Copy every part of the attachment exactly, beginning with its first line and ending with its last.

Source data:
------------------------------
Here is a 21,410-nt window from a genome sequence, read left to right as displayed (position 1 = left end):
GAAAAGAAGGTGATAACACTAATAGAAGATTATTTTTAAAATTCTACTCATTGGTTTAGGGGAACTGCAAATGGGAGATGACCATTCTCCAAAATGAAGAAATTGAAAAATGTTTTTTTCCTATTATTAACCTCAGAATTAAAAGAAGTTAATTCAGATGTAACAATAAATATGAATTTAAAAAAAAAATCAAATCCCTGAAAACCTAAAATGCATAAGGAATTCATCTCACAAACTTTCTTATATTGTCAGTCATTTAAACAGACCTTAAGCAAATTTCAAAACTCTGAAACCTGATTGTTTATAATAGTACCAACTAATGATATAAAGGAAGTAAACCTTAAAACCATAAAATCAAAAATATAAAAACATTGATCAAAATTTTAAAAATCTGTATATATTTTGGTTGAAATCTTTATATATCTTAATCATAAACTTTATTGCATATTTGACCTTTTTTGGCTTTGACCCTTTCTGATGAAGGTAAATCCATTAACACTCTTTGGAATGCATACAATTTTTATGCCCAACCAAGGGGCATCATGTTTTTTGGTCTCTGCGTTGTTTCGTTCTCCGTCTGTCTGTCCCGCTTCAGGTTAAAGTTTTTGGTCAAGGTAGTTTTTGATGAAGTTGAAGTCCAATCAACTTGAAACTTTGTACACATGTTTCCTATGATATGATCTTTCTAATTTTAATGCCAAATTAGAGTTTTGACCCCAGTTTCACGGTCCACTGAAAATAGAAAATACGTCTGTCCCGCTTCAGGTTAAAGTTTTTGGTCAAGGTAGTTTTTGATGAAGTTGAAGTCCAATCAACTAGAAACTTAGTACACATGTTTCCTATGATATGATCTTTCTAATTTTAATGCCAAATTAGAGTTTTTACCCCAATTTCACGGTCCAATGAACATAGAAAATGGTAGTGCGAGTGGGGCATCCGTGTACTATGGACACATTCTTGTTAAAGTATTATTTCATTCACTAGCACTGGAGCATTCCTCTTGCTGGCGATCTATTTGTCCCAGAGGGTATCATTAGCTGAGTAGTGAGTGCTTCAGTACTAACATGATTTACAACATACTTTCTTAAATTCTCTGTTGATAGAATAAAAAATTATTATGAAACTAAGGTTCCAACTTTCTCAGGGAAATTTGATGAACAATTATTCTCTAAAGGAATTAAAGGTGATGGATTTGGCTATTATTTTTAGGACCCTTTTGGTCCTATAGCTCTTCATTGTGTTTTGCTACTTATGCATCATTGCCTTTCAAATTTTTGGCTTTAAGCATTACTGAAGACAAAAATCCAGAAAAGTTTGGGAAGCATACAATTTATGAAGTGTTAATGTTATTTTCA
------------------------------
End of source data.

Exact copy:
Here is a 21,410-nt window from a genome sequence, read left to right as displayed (position 1 = left end):
GAAAAGAAGGTGATAACACTAATAGAAGATTATTTTTAAAATTCTACTCATTGGTTTAGGGGAACTGCAAATGGGAGATGACCATTCTCCAAAATGAAGAAATTGAAAAATGTTTTTTTCCTATTATTAACCTCAGAATTAAAAGAAGTTAATTCAGATGTAACAATAAATATGAATTTAAAAAAAAAATCAAATCCCTGAAAACCTAAAATGCATAAGGAATTCATCTCACAAACTTTCTTATATTGTCAGTCATTTAAACAGACCTTAAGCAAATTTCAAAACTCTGAAACCTGATTGTTTATAATAGTACCAACTAATGATATAAAGGAAGTAAACCTTAAAACCATAAAATCAAAAATATAAAAACATTGATCAAAATTTTAAAAATCTGTATATATTTTGGTTGAAATCTTTATATATCTTAATCATAAACTTTATTGCATATTTGACCTTTTTTGGCTTTGACCCTTTCTGATGAAGGTAAATCCATTAACACTCTTTGGAATGCATACAATTTTTATGCCCAACCAAGGGGCATCATGTTTTTTGGTCTCTGCGTTGTTTCGTTCTCCGTCTGTCTGTCCCGCTTCAGGTTAAAGTTTTTGGTCAAGGTAGTTTTTGATGAAGTTGAAGTCCAATCAACTTGAAACTTTGTACACATGTTTCCTATGATATGATCTTTCTAATTTTAATGCCAAATTAGAGTTTTGACCCCAGTTTCACGGTCCACTGAAAATAGAAAATACGTCTGTCCCGCTTCAGGTTAAAGTTTTTGGTCAAGGTAGTTTTTGATGAAGTTGAAGTCCAATCAACTAGAAACTTAGTACACATGTTTCCTATGATATGATCTTTCTAATTTTAATGCCAAATTAGAGTTTTTACCCCAATTTCACGGTCCAATGAACATAGAAAATGGTAGTGCGAGTGGGGCATCCGTGTACTATGGACACATTCTTGTTAAAGTATTATTTCATTCACTAGCACTGGAGCATTCCTCTTGCTGGCGATCTATTTGTCCCAGAGGGTATCATTAGCTGAGTAGTGAGTGCTTCAGTACTAACATGATTTACAACATACTTTCTTAAATTCTCTGTTGATAGAATAAAAAATTATTATGAAACTAAGGTTCCAACTTTCTCAGGGAAATTTGATGAACAATTATTCTCTAAAGGAATTAAAGGTGATGGATTTGGCTATTATTTTTAGGACCCTTTTGGTCCTATAGCTCTTCATTGTGTTTTGCTACTTATGCATCATTGCCTTTCAAATTTTTGGCTTTAAGCATTACTGAAGACAAAAATCCAGAAAAGTTTGGGAAGCATACAATTTATGAAGTGTTAATGTTATTTTCA